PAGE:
One of the largest sources of waste in the food industry is that of seafood shells. Once the edible part of the animal has been prepared and eaten, the shell is discarded. While the shells do biodegrade, and are not contributing to ever increasing landfill, the exoskeleton structure is now seen as an untapped resource. Chitin is the long-chain polysaccharide that is found in the shells; chitosan is created by the deacetylation of chitin. Chitosan has previously found applications in the biomedical and agricultural industries. It can also be spun into fiber using solution spinning techniques, and has been explored as a textile for garment use. While not suitable in its pure form, it has been blended with viscose by Swicofil AG (Emmen, Switzerland), a commercial specialty fiber and yarn manufacturer, to create Crabyon© [31]. The resultant yarn can be processed into knitted or woven fabric structures, is extremely soft, and absorbs dyes readily. Additionally, the manufacturing process has been developed such that harmful organic solvents are not required, thus improving its eco-friendly status and preserving the natural biodegradability of the chitosan. The performance of the fabric allows it to be used in a range of commercially available garment applications from underwear and lingerie, to sportswear and school uniforms. The range of garment end-uses highlights the durability of the resultant product to domestic wash and wear processes.

3.2. Mushrooms

Mycelium has been explored for some time in the packaging industry, with companies such as Ecovative Design LLC (Green Island, NY, USA) leading the market in this innovation [32]. The technology uses the mycelium of the mushroom and grows these under controlled conditions to produce three-dimensional (3D) packaging structures. This principle has been applied to the more traditional textile fabric structure, with companies such as MycoWorks (San Francisco, CA, USA) leading in the field [33]. The company uses the growing process of mycelium to bind with organic matter, thus creating a “solid” textile, which is more akin to leather in appearance, rather than a traditional knit or woven fabric. The resulting material is flexible, durable, can be dyed easily and with natural dyestuffs, and has a degree of water repellency. It can be grown to shape, thus minimizing any waste. The mycelium structure is biodegradable, but the process is only initiated when the material comes into contact with soil-based bacteria. Therefore, it is suitable for various apparel and wider indoor textile applications [33]. Due to the ability to grow the mycelium-based material into 3D forms, this material has also found applications in furniture and architectural structures [34].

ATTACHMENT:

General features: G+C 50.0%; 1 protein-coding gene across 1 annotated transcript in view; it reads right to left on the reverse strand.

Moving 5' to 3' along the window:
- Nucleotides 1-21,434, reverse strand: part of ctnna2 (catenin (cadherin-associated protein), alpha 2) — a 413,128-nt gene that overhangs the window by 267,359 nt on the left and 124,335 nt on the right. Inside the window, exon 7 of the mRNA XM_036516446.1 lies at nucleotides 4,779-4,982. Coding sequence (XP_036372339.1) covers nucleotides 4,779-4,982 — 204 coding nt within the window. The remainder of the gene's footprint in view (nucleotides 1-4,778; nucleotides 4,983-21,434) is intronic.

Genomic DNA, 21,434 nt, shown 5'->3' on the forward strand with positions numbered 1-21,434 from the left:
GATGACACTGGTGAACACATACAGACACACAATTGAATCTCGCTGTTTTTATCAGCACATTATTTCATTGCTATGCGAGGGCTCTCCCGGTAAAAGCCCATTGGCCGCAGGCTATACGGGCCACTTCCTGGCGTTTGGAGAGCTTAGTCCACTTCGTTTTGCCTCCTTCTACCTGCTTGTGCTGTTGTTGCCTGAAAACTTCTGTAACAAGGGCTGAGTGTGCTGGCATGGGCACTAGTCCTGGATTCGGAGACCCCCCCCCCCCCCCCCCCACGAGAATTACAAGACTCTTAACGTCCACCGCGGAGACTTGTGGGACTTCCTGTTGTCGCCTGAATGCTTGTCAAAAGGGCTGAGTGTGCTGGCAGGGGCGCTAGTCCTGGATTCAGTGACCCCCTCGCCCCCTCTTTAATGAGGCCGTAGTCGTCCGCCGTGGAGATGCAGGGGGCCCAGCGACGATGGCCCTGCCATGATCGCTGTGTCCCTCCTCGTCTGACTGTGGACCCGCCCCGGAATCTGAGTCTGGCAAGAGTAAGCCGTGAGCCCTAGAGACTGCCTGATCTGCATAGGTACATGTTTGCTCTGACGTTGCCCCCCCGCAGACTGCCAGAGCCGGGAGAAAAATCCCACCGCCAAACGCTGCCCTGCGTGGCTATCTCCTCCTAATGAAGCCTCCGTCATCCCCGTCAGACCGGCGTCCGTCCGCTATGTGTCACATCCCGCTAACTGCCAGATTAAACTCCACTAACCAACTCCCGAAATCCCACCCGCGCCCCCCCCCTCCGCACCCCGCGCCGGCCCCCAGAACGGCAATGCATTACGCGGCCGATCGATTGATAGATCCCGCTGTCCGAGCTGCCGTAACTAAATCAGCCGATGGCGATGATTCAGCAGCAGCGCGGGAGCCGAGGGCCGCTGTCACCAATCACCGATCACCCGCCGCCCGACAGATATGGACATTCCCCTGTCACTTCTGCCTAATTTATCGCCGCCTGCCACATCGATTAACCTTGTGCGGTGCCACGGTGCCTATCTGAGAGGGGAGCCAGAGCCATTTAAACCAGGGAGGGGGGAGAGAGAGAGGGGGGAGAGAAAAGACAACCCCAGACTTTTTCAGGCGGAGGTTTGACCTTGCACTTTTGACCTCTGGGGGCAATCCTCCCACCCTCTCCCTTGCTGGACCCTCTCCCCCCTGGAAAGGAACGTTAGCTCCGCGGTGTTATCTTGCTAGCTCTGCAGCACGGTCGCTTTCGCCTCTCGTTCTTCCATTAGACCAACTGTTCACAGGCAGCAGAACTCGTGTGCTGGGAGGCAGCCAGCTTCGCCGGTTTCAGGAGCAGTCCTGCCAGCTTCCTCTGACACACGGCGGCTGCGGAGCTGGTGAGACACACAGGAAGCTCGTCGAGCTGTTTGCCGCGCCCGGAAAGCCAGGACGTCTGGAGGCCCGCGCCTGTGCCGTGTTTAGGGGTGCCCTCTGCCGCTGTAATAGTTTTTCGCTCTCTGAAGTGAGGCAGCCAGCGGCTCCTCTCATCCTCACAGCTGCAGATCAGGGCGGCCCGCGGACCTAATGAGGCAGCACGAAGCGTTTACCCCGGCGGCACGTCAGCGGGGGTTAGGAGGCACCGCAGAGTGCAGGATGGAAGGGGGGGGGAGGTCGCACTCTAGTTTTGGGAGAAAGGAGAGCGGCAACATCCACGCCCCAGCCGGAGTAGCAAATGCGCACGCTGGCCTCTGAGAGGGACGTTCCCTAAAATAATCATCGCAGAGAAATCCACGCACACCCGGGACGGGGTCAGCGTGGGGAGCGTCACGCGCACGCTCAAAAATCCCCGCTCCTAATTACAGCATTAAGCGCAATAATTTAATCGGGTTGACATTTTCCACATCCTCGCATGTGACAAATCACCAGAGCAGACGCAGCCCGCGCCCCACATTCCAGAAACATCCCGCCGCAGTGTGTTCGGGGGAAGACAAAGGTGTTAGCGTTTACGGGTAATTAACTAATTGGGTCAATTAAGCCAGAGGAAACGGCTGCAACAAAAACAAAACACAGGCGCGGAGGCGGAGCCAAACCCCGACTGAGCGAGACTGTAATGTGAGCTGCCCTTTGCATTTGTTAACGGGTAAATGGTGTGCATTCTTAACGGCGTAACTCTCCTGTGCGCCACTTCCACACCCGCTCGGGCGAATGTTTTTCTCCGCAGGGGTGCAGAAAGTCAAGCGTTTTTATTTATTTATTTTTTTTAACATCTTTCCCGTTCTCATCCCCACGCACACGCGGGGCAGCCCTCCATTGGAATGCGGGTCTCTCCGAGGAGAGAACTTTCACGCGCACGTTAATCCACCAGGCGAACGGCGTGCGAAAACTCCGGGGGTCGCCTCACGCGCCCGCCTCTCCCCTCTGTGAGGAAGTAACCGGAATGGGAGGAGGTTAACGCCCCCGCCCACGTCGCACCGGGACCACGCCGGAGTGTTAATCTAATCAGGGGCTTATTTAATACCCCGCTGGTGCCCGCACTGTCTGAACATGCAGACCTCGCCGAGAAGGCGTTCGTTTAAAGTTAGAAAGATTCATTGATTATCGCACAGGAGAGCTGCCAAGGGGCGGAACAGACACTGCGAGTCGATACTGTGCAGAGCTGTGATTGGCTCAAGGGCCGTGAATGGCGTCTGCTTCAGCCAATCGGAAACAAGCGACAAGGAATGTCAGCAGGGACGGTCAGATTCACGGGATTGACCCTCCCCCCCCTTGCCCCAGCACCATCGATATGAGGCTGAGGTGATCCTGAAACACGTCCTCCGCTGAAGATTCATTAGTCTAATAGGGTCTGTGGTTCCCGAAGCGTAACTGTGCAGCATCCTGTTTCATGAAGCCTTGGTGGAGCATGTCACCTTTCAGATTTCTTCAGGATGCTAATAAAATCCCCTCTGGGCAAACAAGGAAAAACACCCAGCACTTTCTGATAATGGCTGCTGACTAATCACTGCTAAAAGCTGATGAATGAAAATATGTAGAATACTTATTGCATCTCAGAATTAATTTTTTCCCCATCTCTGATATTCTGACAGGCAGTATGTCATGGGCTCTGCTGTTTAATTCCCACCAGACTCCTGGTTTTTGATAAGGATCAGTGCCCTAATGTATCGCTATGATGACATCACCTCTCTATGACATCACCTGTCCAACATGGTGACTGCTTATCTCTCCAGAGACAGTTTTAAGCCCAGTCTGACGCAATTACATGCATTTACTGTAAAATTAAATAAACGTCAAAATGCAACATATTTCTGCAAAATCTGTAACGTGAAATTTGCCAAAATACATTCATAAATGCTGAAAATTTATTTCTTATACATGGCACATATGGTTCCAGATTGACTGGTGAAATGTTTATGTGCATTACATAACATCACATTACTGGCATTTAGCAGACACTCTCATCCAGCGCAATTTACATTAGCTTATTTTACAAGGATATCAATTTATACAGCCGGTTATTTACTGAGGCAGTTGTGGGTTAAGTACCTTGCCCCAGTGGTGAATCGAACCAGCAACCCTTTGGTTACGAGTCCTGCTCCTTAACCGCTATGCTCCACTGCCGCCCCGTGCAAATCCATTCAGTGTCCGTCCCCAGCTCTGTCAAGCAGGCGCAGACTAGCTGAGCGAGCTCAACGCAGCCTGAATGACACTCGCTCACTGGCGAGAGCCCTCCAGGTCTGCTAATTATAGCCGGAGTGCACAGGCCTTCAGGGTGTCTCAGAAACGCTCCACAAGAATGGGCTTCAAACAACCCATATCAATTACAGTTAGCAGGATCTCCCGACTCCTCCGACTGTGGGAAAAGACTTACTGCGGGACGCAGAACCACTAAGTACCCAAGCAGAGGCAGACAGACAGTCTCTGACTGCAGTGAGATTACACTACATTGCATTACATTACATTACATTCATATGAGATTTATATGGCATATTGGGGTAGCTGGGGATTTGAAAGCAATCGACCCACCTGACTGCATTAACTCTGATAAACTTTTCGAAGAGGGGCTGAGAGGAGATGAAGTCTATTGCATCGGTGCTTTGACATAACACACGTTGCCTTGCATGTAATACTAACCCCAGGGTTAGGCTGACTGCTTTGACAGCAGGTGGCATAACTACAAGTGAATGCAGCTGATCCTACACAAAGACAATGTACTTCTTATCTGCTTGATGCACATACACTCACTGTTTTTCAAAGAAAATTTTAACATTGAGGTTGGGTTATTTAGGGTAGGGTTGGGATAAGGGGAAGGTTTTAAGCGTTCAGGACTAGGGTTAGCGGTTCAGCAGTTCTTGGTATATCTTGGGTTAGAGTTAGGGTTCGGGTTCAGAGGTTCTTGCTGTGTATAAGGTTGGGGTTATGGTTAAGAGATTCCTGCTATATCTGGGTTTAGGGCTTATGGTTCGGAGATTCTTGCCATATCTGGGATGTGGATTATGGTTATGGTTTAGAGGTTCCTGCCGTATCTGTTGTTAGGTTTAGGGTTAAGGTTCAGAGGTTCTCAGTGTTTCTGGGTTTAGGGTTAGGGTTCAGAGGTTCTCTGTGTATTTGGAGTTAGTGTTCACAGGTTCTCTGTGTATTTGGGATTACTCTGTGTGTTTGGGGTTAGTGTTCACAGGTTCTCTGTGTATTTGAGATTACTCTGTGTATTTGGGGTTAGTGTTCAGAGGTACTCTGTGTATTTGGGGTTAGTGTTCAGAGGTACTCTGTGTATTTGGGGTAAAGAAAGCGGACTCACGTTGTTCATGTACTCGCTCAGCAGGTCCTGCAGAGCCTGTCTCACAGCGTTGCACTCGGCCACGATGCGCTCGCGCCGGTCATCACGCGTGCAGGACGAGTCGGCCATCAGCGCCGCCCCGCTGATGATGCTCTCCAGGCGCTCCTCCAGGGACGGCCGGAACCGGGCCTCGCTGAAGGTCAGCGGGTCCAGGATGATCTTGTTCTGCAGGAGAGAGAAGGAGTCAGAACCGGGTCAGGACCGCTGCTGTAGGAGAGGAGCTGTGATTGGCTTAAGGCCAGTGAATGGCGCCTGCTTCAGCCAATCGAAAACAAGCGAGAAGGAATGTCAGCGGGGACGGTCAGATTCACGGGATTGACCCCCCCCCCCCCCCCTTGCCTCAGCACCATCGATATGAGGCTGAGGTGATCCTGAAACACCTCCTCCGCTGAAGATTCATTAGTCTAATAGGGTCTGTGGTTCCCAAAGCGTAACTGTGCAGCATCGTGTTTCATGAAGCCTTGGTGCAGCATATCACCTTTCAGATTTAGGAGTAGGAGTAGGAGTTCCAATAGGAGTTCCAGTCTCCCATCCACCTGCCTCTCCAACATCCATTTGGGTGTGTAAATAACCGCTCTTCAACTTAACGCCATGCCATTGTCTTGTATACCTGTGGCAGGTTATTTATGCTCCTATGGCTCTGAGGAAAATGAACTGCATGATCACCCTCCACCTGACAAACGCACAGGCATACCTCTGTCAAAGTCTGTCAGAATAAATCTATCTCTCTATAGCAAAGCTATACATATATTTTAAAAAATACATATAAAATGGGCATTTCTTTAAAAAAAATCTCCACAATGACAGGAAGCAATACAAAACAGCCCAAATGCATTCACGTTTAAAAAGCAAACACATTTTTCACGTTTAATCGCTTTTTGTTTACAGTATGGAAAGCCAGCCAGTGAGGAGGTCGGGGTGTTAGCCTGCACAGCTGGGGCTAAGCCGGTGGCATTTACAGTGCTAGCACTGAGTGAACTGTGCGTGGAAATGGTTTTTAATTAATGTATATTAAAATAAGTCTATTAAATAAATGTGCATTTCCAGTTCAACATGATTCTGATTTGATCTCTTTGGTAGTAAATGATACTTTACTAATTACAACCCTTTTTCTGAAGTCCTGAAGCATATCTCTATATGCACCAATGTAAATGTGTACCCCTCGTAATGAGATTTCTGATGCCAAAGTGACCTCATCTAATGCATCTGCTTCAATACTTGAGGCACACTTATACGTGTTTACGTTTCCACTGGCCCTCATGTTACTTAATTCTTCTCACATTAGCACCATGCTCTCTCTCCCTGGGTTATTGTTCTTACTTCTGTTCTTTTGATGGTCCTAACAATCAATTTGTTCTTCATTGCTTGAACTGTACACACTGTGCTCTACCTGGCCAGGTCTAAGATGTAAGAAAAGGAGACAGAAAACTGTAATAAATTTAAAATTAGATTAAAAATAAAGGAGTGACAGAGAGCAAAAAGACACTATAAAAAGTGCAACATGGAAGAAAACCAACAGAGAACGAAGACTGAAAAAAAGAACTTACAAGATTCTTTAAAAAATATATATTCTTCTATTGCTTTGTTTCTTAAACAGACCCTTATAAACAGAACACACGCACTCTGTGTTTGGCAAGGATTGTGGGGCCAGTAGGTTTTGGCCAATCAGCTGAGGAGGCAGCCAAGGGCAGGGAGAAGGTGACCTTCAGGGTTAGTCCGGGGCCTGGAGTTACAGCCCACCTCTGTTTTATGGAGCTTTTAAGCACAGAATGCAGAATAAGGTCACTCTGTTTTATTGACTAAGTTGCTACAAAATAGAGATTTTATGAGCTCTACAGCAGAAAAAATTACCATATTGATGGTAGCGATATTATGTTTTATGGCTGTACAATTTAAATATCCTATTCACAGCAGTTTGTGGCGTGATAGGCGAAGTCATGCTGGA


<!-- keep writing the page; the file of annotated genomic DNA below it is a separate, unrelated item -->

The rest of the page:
3.3. Microbes

Bacterial cellulose, a relation to plant cellulose or cotton, is one of the most abundant, naturally occurring polymers on the planet. It is most prolifically produced by the Gluconacetobacter bacteria species, which can be most commonly found in rotting fruit [35,36,37]. In contrast to plant cellulose, bacterial production yields cellulose in a highly crystalline state, imparting properties such as improved tensile strength and enhanced water absorbency [35,38]. Additionally, bacterial cellulose occurs in a highly pure form of the polymer, eliminating the need to heavily process the material before it can be subjected to further treatments, such as dyeing, which is the case with plant cellulose. Bacterial cellulose has found applications in the food, paper, and medical industries [39]. However, it has yet to break through into the mainstream fashion arena, despite applications being explored in synthetic fiber coatings and nonwoven cloths [40,41].
Fashion design researchers, such as Suzanne Lee, have experimented with kombucha [42], a symbiotic culture of bacteria and yeast (SCOBY), which is used to ferment tea and is purported to have health-giving properties. When brewed for extended periods, a biofilm forms on the surface of the tea liquor (Figure 2) made up of bacterial cellulose nanofibrils. This biofilm (or mat), when removed from the liquor, and then rinsed and dried, has aesthetic and physical properties like those of fine animal leather. It is commonly referred to as “vegetable leather”, however, under high magnification, the structure resembles that of a nonwoven fabric (Figure 3). Furthermore, the biofilm takes the shape of the container in which it is grown, so while whole mats of textile are produced, there is the potential to grow the mats to the shape required for the end product, thus addressing the issue of excess waste fabric in traditional textile manufacturing processes [3]. Conceptual garments have been produced to illustrate the potential of the vegetable leather to be subjected to garment construction techniques such as stitching, bonding and forming into 3D shapes. However, the extremely hydrophilic nature of the bacterial cellulose means it is not suitable for wear in conditions where there may be increased humidity, such as next to the human skin, and therefore, cannot be subjected to domestic washing. Despite this, research continues in this field as the “vegetable leather” can be composted at the end of its useful life and is seen as a viable proposition to alleviate the issue of fabric going to landfill sites.